Combination gefitinib and methotrexate treatment for non-tubal ectopic pregnancies: A case series

A. W. Horne, M. M. Skubisz, S. Tong, W. C. Duncan, P. Neil, E. M. Wallace, T. G. Johns

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17 Citations (Scopus)


Non-tubal ectopic pregnancies are a rare subgroup of ectopic pregnancies implanted at sites other than the Fallopian tube. Mortality from non-tubal ectopic pregnancies is higher compared with that for tubal ectopic pregnancies, and they are becoming more common, partly due to the rising incidence of Caesarean sections and use of assisted reproductive technologies. Non-tubal ectopic pregnancies can be especially difficult to treat. Surgical treatment is complex, and follow-up after medical treatment is usually protracted. There is therefore a need for more effective medical therapies to resolve non-tubal ectopic pregnancies and reduce operative intervention. We have recently reported successful use of combination gefitinib (an orally available epidermal growth factor receptor inhibitor) and methotrexate for treatment of tubal pregnancies. To our knowledge, this combination has not been used to treat non-tubal pregnancies. Here we report the use of combination gefitinib and methotrexate to treat eight women with stable, non-tubal ectopic pregnancies at two tertiary academic teaching hospitals (Edinburgh, UK and Melbourne, Australia); five interstitial and three Caesarean section scar ectopic pregnancies. Pretreatment serum hCG levels ranged from 2458 to 48 550 IU/l, and six women had pretreatment hCG levels >5000 IU/l. The women were co-administered 1-2 doses of i.m. methotrexate (50 mg/m2 on Day 1, ± Day 4 or Day 7) with seven once daily doses of oral gefitinib (250 mg). The women were monitored until complete resolution of the ectopic pregnancy, defined as a serum hCG <15 IU/l. Time to resolution (days from first methotrexate dose until serum hCG <15 IU/l), safety and tolerability, complication rates and subsequent fertility outcomes were also recorded. All eight women were successfully treated with combination gefitinib and methotrexate. The most common side effects were transient acne/rash and diarrhoea, known side effects of gefitinib. All women promptly resumed menstruation and importantly, three women subsequently conceived spontaneously. Two have delivered a healthy infant at term and the third is currently in her second trimester of pregnancy. Hence, our case series supports a future clinical trial to determine the efficacy of combination gefitinib and methotrexate to treat non-tubal ectopic pregnancies.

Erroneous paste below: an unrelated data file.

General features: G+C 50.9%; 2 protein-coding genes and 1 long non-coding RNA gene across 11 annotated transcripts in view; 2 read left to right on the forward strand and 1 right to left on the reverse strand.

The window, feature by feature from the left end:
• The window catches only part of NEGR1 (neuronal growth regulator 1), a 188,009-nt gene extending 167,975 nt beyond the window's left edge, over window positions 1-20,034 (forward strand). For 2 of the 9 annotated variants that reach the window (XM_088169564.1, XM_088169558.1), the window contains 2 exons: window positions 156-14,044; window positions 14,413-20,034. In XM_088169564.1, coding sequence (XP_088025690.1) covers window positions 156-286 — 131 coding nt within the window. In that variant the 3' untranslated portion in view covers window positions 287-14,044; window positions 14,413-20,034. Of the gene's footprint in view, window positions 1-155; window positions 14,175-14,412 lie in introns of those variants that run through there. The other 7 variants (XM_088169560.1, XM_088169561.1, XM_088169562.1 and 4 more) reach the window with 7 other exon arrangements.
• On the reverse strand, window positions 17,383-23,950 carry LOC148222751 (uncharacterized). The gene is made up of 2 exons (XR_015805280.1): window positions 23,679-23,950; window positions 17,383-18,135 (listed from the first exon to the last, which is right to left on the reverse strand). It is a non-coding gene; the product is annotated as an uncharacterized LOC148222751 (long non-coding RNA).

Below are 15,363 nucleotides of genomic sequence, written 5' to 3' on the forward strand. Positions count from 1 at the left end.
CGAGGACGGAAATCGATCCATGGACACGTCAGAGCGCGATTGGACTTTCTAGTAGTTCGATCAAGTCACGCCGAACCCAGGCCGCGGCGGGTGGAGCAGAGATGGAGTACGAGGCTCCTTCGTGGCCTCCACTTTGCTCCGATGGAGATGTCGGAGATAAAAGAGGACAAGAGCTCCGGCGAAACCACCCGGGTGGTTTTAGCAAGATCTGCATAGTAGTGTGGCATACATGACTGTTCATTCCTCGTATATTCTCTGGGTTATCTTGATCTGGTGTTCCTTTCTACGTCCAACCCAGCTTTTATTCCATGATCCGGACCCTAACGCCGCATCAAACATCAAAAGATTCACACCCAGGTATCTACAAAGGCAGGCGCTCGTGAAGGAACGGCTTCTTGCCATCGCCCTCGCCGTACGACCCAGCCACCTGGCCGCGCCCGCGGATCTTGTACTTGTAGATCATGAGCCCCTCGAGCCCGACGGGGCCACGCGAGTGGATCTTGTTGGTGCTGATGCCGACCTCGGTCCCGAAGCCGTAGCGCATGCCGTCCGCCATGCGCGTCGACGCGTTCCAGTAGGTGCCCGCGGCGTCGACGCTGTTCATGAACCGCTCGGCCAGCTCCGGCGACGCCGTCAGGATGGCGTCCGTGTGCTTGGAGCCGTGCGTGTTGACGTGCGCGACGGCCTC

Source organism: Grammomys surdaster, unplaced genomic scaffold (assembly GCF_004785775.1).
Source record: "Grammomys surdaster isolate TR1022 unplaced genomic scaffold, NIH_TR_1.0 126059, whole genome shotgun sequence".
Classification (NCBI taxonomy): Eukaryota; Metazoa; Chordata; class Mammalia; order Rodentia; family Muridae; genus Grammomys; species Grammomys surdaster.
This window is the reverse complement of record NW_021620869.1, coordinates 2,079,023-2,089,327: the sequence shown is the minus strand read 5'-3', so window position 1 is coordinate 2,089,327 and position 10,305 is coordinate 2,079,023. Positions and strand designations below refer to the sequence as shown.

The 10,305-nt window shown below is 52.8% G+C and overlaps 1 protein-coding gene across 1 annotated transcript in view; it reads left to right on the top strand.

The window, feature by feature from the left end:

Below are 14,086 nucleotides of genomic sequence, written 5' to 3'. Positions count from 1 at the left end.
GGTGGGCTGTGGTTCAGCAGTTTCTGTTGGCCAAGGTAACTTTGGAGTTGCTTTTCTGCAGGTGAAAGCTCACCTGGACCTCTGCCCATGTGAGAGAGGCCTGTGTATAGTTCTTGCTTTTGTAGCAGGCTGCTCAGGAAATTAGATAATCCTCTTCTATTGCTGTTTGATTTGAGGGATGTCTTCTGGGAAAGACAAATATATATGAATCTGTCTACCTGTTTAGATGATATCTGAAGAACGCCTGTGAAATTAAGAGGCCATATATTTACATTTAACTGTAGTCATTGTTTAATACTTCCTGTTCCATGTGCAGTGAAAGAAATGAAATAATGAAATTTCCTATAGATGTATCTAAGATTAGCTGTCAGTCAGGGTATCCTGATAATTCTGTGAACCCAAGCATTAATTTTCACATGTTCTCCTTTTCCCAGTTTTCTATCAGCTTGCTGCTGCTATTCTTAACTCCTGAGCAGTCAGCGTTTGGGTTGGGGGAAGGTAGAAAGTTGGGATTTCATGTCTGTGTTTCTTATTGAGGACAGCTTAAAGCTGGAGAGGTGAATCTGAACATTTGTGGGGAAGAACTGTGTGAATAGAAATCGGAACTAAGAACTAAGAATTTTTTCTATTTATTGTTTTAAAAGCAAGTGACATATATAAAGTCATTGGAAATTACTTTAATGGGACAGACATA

Original languageEnglish
Pages (from-to)1375-1379
Number of pages5
JournalHuman Reproduction
Issue number7
Publication statusPublished or Issued - Jul 2014
Externally publishedYes


  • ectopic pregnancy
  • epidermal growth factor receptor
  • gefitinib
  • methotrexate
  • non-tubal

ASJC Scopus subject areas

  • Reproductive Medicine
  • Obstetrics and Gynaecology

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